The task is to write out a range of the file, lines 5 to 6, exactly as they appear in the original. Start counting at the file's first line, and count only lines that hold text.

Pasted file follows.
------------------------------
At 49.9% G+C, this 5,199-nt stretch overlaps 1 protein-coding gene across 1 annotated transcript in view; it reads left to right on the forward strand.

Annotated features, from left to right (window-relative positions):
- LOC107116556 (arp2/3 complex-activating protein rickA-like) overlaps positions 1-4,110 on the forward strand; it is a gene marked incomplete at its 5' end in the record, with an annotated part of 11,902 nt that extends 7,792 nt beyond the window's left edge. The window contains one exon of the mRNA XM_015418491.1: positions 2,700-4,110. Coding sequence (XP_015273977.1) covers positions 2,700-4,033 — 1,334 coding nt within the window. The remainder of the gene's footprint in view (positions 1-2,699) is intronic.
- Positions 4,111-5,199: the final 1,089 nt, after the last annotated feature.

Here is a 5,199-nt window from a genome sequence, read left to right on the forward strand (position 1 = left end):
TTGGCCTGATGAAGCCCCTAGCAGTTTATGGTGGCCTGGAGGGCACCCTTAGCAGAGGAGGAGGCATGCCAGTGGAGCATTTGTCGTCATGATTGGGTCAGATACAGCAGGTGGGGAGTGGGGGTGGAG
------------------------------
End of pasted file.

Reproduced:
Here is a 5,199-nt window from a genome sequence, read left to right on the forward strand (position 1 = left end):
TTGGCCTGATGAAGCCCCTAGCAGTTTATGGTGGCCTGGAGGGCACCCTTAGCAGAGGAGGAGGCATGCCAGTGGAGCATTTGTCGTCATGATTGGGTCAGATACAGCAGGTGGGGAGTGGGGGTGGAG